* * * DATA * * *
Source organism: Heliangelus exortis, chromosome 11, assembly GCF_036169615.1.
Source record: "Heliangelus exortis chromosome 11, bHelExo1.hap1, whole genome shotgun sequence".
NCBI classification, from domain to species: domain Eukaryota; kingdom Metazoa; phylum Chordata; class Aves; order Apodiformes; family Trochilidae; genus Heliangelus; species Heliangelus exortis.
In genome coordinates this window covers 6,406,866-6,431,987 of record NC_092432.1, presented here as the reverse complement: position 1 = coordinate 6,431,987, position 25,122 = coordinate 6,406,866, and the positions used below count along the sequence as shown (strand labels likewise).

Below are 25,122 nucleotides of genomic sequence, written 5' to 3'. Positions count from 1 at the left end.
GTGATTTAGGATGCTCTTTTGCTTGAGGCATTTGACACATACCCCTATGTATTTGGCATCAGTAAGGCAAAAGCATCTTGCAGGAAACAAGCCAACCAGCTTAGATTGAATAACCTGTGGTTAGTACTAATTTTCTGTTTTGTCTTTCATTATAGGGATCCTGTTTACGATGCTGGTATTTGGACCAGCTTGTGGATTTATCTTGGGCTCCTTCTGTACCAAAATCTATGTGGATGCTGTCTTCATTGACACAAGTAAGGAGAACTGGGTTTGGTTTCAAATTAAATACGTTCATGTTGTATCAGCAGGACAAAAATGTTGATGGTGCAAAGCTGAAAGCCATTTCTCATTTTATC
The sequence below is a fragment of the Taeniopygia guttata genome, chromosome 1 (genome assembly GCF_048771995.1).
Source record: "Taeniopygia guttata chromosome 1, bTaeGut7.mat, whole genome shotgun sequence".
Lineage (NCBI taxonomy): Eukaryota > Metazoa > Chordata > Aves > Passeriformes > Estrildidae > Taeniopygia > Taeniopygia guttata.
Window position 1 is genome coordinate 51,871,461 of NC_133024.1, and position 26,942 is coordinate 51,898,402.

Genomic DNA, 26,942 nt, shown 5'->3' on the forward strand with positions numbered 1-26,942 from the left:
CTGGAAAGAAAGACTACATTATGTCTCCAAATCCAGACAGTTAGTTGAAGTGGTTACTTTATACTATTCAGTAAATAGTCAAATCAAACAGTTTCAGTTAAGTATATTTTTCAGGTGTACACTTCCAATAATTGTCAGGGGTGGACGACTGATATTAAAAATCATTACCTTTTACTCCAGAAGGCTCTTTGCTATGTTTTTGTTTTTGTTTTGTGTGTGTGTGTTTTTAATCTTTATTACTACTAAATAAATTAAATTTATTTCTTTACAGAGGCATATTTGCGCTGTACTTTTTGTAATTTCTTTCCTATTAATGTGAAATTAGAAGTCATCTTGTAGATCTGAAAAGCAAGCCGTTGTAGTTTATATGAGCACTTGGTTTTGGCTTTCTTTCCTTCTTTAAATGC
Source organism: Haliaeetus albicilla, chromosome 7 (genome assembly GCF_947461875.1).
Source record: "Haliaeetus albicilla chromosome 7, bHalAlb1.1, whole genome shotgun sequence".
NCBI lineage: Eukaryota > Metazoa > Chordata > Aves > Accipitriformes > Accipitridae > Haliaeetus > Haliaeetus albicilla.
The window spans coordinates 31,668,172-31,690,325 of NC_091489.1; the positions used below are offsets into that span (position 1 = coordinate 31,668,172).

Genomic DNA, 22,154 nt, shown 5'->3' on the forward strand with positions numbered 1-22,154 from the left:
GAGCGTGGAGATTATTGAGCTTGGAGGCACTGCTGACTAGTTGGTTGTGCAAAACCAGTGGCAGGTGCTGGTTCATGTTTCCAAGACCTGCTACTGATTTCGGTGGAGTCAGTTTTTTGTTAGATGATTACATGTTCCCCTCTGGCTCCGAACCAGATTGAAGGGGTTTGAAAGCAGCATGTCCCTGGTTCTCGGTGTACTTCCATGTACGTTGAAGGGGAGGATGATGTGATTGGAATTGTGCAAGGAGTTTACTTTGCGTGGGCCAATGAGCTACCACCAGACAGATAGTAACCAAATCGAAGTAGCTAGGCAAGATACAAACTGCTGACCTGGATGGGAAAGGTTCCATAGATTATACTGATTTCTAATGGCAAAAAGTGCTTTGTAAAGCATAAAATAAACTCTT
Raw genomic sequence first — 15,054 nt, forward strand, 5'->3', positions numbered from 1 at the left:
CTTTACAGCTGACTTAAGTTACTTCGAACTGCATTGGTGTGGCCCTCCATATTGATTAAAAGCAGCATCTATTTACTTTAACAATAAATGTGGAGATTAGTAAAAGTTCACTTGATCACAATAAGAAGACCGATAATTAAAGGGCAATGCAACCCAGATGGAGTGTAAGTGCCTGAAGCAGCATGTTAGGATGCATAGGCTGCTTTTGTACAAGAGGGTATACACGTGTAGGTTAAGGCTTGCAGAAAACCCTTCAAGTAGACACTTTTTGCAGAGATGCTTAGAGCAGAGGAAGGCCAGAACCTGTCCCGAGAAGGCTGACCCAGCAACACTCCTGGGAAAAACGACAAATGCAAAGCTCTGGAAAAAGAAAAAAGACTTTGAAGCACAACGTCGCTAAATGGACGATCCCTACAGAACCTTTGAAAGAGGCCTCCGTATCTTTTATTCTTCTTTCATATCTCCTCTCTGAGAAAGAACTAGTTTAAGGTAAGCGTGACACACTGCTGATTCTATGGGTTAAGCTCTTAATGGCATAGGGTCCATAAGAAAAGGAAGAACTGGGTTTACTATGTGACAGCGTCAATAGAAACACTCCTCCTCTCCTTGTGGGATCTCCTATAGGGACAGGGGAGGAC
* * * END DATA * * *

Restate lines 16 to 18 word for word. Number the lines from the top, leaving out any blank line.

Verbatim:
The window spans coordinates 31,668,172-31,690,325 of NC_091489.1; the positions used below are offsets into that span (position 1 = coordinate 31,668,172).

Genomic DNA, 22,154 nt, shown 5'->3' on the forward strand with positions numbered 1-22,154 from the left:
GAGCGTGGAGATTATTGAGCTTGGAGGCACTGCTGACTAGTTGGTTGTGCAAAACCAGTGGCAGGTGCTGGTTCATGTTTCCAAGACCTGCTACTGATTTCGGTGGAGTCAGTTTTTTGTTAGATGATTACATGTTCCCCTCTGGCTCCGAACCAGATTGAAGGGGTTTGAAAGCAGCATGTCCCTGGTTCTCGGTGTACTTCCATGTACGTTGAAGGGGAGGATGATGTGATTGGAATTGTGCAAGGAGTTTACTTTGCGTGGGCCAATGAGCTACCACCAGACAGATAGTAACCAAATCGAAGTAGCTAGGCAAGATACAAACTGCTGACCTGGATGGGAAAGGTTCCATAGATTATACTGATTTCTAATGGCAAAAAGTGCTTTGTAAAGCATAAAATAAACTCTT